A bruised cheek. A broken bone. Verbal battering. A window
shattered in an effort to intimidate. The rate of such violence or
abuse between husband and wife or any two intimate partners has
been on the wane in America, falling by a stunning 64 percent
between 1994 and 2010.
That finding, from a recent report by the US Department of
Justice on intimate partner violence (IPV), parallels the overall
drop in violent crime during that period. Many in the field cite a
broad shift in attitudes that began in the 1980s and '90s, crediting
public awareness campaigns, national legislation protecting victims,
and subsequent training of police and prosecutors to recognize
intimate partner violence as a crime, rather than as a private
There has been an enormous shift in public awareness about
domestic violence the message [to victims] being you are not alone
and you can report what is happening to you to law enforcement, says
law professor Suzanne Goldberg, director of Columbia University's
Center for Gender and Sexuality Law. The message to perpetrators,
meanwhile, is that violence against an intimate partner is not a
badge of manhood, she adds.
But even as they celebrate the progress, most analysts warn that
more needs to be done to prevent such abuse, which encompasses
recurring verbal, physical, psychological, and sexual mistreatment
between partners of all ages and sexual orientations. Not enough
analysis has been done to know the precise cause of the decrease,
says Janet Lauritsen, professor of criminology and criminal justice
at the University of Missouri - St. Louis. Moreover, IPV rates have
been stabilizing since 2001, a sign that it's not time to rest easy.
A breakout law?
When Joan Meier, professor of clinical law at George Washington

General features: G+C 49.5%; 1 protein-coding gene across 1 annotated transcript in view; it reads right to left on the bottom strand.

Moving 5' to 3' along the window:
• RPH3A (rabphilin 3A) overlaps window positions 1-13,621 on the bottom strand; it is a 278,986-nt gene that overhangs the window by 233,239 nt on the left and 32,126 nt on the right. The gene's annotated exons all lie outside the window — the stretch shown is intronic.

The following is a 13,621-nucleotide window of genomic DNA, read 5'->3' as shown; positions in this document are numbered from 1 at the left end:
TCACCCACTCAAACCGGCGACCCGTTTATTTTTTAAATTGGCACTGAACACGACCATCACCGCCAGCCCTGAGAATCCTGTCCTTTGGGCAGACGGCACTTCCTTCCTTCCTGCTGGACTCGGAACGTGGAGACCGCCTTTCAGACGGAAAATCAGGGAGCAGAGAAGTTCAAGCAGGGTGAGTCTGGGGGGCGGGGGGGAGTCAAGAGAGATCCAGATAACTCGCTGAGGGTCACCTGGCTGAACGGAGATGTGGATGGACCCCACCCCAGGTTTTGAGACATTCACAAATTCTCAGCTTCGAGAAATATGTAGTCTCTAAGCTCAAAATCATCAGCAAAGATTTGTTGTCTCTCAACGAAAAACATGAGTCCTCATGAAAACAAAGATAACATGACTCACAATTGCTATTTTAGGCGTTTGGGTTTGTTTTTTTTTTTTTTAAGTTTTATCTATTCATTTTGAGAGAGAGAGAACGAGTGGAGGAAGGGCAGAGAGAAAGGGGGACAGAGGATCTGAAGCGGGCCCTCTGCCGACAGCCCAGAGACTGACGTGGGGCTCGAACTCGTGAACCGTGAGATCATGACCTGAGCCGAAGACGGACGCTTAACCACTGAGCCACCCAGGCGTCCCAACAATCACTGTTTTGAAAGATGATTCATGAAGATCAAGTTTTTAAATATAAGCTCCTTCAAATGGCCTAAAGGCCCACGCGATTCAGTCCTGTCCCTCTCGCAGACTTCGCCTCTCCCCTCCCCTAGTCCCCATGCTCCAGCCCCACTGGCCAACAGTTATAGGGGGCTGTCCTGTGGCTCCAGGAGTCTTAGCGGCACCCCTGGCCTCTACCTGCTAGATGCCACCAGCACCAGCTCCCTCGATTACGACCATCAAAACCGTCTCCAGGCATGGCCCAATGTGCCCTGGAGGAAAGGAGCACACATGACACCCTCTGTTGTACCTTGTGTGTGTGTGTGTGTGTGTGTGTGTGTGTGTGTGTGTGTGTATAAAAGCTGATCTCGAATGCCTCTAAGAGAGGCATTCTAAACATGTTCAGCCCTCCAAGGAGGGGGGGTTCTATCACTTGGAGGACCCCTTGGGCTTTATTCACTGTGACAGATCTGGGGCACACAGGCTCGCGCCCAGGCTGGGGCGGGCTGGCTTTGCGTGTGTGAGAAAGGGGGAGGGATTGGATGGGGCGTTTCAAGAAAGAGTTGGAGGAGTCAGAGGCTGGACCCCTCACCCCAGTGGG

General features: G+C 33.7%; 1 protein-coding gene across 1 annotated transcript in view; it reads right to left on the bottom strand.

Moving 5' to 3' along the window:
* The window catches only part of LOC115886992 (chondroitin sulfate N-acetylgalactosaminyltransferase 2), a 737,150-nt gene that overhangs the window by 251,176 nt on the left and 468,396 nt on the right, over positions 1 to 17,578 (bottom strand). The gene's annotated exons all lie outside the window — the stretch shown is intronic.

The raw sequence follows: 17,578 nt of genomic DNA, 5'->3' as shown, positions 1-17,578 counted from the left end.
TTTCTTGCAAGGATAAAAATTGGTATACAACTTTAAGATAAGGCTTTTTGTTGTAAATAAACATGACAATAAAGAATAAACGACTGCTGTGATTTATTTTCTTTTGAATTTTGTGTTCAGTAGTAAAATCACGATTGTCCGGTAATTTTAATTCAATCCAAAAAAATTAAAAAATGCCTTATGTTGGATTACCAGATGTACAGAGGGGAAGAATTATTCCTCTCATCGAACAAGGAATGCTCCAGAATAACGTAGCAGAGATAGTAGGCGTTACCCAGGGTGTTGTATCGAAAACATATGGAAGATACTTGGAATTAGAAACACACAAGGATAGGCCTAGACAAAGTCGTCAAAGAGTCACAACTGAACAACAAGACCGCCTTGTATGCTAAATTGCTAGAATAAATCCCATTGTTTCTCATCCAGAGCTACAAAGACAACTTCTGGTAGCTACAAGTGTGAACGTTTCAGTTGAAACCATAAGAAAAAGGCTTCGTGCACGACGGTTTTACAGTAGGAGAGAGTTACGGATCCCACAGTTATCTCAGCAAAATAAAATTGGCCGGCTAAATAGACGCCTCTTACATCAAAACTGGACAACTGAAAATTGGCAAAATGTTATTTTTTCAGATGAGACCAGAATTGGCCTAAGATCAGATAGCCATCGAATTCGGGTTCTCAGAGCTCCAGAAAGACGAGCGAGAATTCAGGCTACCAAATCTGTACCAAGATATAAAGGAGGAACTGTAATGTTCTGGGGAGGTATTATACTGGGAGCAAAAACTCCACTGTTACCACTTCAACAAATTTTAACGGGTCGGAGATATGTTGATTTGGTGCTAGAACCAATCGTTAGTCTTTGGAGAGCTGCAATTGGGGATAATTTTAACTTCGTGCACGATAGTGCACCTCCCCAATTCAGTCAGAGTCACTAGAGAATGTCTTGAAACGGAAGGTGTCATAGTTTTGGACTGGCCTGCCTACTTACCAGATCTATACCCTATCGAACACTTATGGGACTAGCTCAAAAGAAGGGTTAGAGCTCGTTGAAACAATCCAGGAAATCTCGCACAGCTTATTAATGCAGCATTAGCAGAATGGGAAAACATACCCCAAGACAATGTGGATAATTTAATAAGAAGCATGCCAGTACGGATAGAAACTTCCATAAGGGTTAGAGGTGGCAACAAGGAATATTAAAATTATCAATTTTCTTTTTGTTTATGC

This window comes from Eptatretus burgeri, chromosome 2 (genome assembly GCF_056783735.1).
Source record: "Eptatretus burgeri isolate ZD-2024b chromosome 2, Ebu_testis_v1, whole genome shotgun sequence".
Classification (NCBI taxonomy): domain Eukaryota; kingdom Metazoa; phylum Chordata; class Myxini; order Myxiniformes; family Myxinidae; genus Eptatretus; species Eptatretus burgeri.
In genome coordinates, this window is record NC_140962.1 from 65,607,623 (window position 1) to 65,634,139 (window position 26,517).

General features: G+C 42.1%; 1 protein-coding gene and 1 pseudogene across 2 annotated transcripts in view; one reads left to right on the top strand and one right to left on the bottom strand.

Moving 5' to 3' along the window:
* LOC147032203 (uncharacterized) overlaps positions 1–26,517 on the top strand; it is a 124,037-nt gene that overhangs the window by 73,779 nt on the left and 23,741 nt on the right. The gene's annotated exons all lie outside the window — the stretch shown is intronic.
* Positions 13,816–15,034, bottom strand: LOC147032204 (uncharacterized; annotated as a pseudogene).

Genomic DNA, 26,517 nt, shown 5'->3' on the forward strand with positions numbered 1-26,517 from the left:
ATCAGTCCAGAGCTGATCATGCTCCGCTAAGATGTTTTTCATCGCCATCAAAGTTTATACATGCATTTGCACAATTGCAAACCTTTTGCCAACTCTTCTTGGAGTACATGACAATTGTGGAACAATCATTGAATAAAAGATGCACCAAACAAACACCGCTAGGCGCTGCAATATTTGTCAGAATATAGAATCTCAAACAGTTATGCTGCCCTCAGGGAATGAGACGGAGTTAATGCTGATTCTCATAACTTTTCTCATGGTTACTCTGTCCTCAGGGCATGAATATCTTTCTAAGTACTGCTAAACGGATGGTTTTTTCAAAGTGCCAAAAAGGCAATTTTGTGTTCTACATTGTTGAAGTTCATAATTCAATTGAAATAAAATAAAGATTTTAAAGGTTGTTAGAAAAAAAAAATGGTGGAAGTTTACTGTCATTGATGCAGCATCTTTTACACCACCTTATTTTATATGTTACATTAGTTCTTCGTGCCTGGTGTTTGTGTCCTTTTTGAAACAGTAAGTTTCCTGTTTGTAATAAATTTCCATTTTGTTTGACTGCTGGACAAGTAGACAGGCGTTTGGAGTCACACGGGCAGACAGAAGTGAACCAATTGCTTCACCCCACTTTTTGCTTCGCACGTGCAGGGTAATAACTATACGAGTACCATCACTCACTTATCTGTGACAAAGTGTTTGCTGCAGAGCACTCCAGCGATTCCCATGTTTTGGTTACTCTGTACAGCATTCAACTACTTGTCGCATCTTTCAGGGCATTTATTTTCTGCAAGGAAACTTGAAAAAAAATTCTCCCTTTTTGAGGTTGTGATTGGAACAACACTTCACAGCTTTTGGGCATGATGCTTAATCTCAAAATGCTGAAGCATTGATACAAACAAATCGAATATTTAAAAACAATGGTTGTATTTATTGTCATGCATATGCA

University, looks at the data, she cant help but notice a certain
time stamp: 1994. Thats the year the United States passed the
Violence Against Women Act (VAWA), legislation that is now up for
renewal in Congress.
Im willing to speculate [that] VAWA had a direct impact" on
reducing intimate partner violence, says Ms. Meier, who also directs
the universitys Domestic Violence Legal Empowerment and Appeals
Project. Because of VAWA it became more widely understood that this
violence is a crime and is unacceptable.
VAWA funds police IPV sensitivity trainings, as well as legal
services such as issuing restraining orders and representing
victims. Perhaps more important, some say, VAWA provided momentum
for states to adopt mandatory arrest laws governing cases in which
police suspect domestic violence, based upon evidence and probable
cause. These laws now exist in 22 states and the District of
Others, though, are not so sure about mandatory arrest laws. They
say the laws may cause victims of intimate partner violence to be
reluctant to report the abuse, perhaps because the victim or the
abuser is in the US illegally or because they do not want to see
their partner go to jail, despite the risks at home.
There's also mounting evidence that the risk of domestic violence
is reduced in communities where per-capita levels of police and
social services are relatively high, whether or not those places
have mandatory arrest laws, according to a November 2012 study in
the journal Criminology. As cities and states confront budget
pressures amid a lackluster economy, cuts to police departments and
social services could result in more IPV victims, some say. …